Turkish coastline has innumerable lovely deserted, sheltered bays, making it an ideal sailing area. However it is not
simply a matter of “dropping the hook” as most of these bays have 40
metres or more of depth and are only 100 metres wide, so that even if you
do have an exceptionally long anchor chain, you just can’t anchor there.
solution is to do it the “gullet way”, dropping the anchor in the
middle of the bay and backing up to the shore and securing the stern with
lines to a couple of trees. Fortunately the Turkish coastline has many
trees growing right down to the water’s edge and it is relatively easy
to find some conveniently placed tree or even a rock to tie up to. There
is also a growing tendency for the locals to install steel rings in the
rocks for boaters to use, rather than ring-barking the trees from too
frequent use, or abuse, of the tree trunks.
Or is it really? Well, if you have a good crew on board, one for the
anchor, one to dive into the water and drag a line ashore, another to feed
the line and secure it and another to scan the rising sea floor for rocks
while you are at the helm coordinating everything, it is quite easy.
when you have only a not-too-practical wife for crew, or when you are
completely alone, it is not so simple, but it is possible. You just have
to be prepared. The secret lies in having the right warps (ropes), and
plenty of them. It is essential that they be floating ones and better if
stored on a rotating drum on the stern, so that the swimmer makes no
effort in unrolling it as he swims ashore. A floating line will not sink
and snarl on the bottom or worse still, foul in the prop.
will be necessary to place several lines ashore and better with two very
long lines either side from the bow of the boat, so that a side wind will
not push the boat ashore if the anchor does not hold firm. Ideally you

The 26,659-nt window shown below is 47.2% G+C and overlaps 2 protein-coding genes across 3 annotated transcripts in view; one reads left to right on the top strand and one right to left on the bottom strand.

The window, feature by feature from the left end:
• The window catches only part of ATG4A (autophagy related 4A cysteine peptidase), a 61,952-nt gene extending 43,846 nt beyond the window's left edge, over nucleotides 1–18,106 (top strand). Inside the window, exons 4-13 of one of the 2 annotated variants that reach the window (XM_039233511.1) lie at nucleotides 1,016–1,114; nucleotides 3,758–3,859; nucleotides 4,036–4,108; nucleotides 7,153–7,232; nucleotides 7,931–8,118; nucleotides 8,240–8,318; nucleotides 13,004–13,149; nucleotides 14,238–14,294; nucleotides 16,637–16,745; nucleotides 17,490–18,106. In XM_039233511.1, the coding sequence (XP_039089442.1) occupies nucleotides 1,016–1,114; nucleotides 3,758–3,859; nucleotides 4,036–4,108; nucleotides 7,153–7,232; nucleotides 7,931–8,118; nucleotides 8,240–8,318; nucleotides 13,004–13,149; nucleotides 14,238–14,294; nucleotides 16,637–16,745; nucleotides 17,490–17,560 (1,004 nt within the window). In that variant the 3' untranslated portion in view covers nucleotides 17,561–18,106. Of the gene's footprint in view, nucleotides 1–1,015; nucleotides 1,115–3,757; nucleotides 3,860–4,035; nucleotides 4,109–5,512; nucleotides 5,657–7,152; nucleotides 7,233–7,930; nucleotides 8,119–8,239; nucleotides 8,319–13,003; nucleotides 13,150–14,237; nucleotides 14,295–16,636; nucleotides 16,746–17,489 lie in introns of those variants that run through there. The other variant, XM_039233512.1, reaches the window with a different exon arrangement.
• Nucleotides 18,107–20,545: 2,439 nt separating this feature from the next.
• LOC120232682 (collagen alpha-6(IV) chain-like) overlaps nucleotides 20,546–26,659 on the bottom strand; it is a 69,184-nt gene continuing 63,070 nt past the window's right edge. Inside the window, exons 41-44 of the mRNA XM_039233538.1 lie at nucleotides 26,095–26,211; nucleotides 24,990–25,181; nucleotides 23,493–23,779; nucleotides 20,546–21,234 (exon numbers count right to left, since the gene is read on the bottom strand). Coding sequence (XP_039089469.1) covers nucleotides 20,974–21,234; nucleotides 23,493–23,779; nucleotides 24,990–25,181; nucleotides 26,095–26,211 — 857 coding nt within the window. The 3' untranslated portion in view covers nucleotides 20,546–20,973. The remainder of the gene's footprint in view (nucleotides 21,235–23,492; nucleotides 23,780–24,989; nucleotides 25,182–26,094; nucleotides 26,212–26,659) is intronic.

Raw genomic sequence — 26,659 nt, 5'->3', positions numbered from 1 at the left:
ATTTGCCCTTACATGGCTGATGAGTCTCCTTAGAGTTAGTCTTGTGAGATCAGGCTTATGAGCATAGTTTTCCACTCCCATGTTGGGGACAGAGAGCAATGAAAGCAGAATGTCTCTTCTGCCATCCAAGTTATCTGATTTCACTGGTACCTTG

should always moor with the stern pointing towards the dominant wind
direction, but this is not always possible.
choosing the mooring site, take note of any trees with cut ropes hanging
from them, as this is an indication of rushed departures during sudden
storms. Personally, I confess having tied up to such trees, having dragged
the anchor and having almost been blown ashore by a sudden side wind. The
mess was further complicated for me by fouling the anchor trip line on the
prop, so the anchor was suspended in the water and the crippled boat was
being blown towards the shore. Quickly cut the trip line with a knife, I
anchored in deep water to free the prop and go ashore to collect my warp
(and other bits and pieces lost in the rush).
to avoid a coming storm and get back in time to catch a plane, I had to
leave a tree mooring in the dead of night, swim ashore and stumble around
in the dark to free the lines... all part of the adventure. On another
occasion I nikked the tip of the rudder backing into a mooring, so I speak
from direct experience.
single-handed sailor friend says he makes sure the anchor is securely
holding and leaves the engine in reverse while he goes ashore with the
mooring line, preferably in the dinghy.
will also mention a new gadget, which I found very useful on the boat, the
laser range finder, which measures up to the centimetre the distance from
the shore. It helps you get down the maximum chain, without running out
before you get to the pier. It also helps determine whether the anchor is
dragging during the night, by simply measuring the distance of the rocks,
either fore or aft of the boat.
when choosing your next anchorage, check carefully the marked depths to
see if you can swing at anchor, otherwise get ready for a stern-to mooring.
There are also many fish restaurants with rudimentary piers and now many
proper marinas, so you will always find a safe, idyllic haven in your
navigation around Turkish waters.